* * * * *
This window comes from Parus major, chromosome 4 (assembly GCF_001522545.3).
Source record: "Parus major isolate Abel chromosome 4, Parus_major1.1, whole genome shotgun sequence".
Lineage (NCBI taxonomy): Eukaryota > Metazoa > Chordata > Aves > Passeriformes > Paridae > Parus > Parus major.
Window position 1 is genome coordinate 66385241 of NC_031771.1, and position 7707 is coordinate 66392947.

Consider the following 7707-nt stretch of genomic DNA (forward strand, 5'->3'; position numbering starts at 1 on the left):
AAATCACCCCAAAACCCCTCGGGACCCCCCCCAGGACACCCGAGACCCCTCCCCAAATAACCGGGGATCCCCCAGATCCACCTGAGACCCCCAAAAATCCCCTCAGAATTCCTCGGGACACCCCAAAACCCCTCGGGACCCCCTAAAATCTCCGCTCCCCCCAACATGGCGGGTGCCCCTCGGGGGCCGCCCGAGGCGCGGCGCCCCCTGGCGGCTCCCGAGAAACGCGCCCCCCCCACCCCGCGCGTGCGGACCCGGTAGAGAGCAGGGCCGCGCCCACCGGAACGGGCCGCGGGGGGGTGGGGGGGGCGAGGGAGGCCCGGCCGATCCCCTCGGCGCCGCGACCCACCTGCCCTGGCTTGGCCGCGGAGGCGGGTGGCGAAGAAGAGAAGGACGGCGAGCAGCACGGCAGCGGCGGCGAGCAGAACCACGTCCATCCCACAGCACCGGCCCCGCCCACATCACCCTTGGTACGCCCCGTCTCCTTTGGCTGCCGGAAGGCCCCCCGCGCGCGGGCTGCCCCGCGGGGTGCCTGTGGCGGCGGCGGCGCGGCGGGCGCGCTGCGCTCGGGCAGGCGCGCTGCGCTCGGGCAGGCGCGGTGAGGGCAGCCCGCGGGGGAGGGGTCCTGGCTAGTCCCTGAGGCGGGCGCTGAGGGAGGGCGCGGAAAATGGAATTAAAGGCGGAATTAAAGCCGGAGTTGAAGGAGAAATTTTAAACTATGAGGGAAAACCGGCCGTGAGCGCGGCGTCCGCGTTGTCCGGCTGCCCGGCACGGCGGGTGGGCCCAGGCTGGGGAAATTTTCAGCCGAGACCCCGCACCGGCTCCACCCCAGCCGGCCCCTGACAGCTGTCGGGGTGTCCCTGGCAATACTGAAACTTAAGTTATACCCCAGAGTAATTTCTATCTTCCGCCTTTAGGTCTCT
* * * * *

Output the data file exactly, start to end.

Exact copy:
This window comes from Parus major, chromosome 4 (assembly GCF_001522545.3).
Source record: "Parus major isolate Abel chromosome 4, Parus_major1.1, whole genome shotgun sequence".
Lineage (NCBI taxonomy): Eukaryota > Metazoa > Chordata > Aves > Passeriformes > Paridae > Parus > Parus major.
Window position 1 is genome coordinate 66385241 of NC_031771.1, and position 7707 is coordinate 66392947.

Consider the following 7707-nt stretch of genomic DNA (forward strand, 5'->3'; position numbering starts at 1 on the left):
AAATCACCCCAAAACCCCTCGGGACCCCCCCCAGGACACCCGAGACCCCTCCCCAAATAACCGGGGATCCCCCAGATCCACCTGAGACCCCCAAAAATCCCCTCAGAATTCCTCGGGACACCCCAAAACCCCTCGGGACCCCCTAAAATCTCCGCTCCCCCCAACATGGCGGGTGCCCCTCGGGGGCCGCCCGAGGCGCGGCGCCCCCTGGCGGCTCCCGAGAAACGCGCCCCCCCCACCCCGCGCGTGCGGACCCGGTAGAGAGCAGGGCCGCGCCCACCGGAACGGGCCGCGGGGGGGTGGGGGGGGCGAGGGAGGCCCGGCCGATCCCCTCGGCGCCGCGACCCACCTGCCCTGGCTTGGCCGCGGAGGCGGGTGGCGAAGAAGAGAAGGACGGCGAGCAGCACGGCAGCGGCGGCGAGCAGAACCACGTCCATCCCACAGCACCGGCCCCGCCCACATCACCCTTGGTACGCCCCGTCTCCTTTGGCTGCCGGAAGGCCCCCCGCGCGCGGGCTGCCCCGCGGGGTGCCTGTGGCGGCGGCGGCGCGGCGGGCGCGCTGCGCTCGGGCAGGCGCGCTGCGCTCGGGCAGGCGCGGTGAGGGCAGCCCGCGGGGGAGGGGTCCTGGCTAGTCCCTGAGGCGGGCGCTGAGGGAGGGCGCGGAAAATGGAATTAAAGGCGGAATTAAAGCCGGAGTTGAAGGAGAAATTTTAAACTATGAGGGAAAACCGGCCGTGAGCGCGGCGTCCGCGTTGTCCGGCTGCCCGGCACGGCGGGTGGGCCCAGGCTGGGGAAATTTTCAGCCGAGACCCCGCACCGGCTCCACCCCAGCCGGCCCCTGACAGCTGTCGGGGTGTCCCTGGCAATACTGAAACTTAAGTTATACCCCAGAGTAATTTCTATCTTCCGCCTTTAGGTCTCT